A white woman's emotional reactions, regardless of how outlandish or inappropriate, are perceived differently than those of black women. When white women express their emotional state, it is perceived as a "bad hair day" or perhaps, a hormonal imbalance. When a black woman does the same, her behavior becomes who she is in the sight of others.
The reasons for the myth's persistence continue to fascinate me. Partly it's because people are such poor statisticians. We remember the two or three cases of people we know who prove the myth to be true and disregard the dozens, if not hundreds, of others in our acquaintance who continue steadfastly through the middle decades of life. There's also a fascination and allure to the midlife crisis.
The day our selfies accurately reflect our inner lives is the day we become an integrated species. This is the day the Shadow recedes and the Self of higher awareness shows up. It's a day worth waiting for. The struggle is right before us, projected on our computers, phones, TV screens and in new genres of literature dedicated to the paranormal underbelly.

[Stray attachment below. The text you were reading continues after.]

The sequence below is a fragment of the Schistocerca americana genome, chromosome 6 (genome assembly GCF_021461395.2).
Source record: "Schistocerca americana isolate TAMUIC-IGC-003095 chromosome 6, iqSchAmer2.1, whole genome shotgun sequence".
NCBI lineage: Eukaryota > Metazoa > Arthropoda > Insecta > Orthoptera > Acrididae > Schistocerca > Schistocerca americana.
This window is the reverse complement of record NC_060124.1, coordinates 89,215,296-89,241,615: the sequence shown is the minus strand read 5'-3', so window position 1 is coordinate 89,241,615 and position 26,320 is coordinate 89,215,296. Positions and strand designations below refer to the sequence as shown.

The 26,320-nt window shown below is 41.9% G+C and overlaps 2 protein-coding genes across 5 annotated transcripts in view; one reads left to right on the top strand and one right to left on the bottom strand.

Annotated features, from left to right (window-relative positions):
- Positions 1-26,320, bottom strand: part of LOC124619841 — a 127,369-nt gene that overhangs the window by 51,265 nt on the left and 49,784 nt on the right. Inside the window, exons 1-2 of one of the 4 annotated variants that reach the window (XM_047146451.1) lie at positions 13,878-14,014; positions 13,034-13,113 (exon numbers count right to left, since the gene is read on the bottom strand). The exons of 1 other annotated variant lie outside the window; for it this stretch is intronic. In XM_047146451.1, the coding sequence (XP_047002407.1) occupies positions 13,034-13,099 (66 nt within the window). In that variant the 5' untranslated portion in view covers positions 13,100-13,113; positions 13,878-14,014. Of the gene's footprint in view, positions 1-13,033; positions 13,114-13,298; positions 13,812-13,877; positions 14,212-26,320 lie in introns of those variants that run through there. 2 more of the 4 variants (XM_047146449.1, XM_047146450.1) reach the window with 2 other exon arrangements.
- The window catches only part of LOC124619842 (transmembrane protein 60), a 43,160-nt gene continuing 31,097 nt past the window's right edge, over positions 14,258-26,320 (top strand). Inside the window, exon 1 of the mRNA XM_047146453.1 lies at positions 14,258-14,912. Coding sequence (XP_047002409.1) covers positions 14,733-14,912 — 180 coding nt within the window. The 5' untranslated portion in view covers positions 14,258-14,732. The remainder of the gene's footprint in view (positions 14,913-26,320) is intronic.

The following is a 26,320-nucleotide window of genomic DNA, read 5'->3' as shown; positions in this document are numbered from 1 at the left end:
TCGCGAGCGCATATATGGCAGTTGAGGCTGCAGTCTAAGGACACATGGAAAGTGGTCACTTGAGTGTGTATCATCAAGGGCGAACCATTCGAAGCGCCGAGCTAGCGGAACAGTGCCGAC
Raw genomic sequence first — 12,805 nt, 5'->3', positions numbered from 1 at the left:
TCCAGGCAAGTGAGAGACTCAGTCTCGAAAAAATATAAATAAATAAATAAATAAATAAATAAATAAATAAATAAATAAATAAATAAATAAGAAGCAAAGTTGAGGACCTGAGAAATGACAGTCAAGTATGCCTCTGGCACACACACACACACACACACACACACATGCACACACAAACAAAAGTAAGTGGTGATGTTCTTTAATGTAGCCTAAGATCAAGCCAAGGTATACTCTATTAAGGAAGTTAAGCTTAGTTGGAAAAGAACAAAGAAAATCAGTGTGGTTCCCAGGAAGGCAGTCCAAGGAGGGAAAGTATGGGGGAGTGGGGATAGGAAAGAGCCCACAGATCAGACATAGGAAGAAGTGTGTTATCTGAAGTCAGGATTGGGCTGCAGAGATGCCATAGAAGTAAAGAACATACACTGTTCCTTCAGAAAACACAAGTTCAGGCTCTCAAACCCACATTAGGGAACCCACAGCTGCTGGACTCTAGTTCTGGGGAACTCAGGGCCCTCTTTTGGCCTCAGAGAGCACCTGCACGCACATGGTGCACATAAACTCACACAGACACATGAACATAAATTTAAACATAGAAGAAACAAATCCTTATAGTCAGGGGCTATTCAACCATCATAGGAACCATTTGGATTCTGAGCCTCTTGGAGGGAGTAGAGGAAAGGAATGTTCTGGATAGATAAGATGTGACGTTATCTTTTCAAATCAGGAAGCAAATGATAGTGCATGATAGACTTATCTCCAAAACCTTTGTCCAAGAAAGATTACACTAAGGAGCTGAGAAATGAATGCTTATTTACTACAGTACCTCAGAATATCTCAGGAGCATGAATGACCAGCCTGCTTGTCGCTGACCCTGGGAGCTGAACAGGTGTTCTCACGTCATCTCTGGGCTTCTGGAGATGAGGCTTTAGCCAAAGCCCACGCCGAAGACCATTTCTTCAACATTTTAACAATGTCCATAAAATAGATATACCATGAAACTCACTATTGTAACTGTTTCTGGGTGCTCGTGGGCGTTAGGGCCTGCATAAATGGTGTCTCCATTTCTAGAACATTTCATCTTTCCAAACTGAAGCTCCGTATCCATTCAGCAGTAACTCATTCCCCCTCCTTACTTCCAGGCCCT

If we just embraced the fact that many things we want in our lives and our careers really take a lot of hard work, we'd enjoy the process so much more. Stop resisting the hard work and embrace it. Chances are that your friend who has it "easier" is working her toosh off and would tell you so if you asked.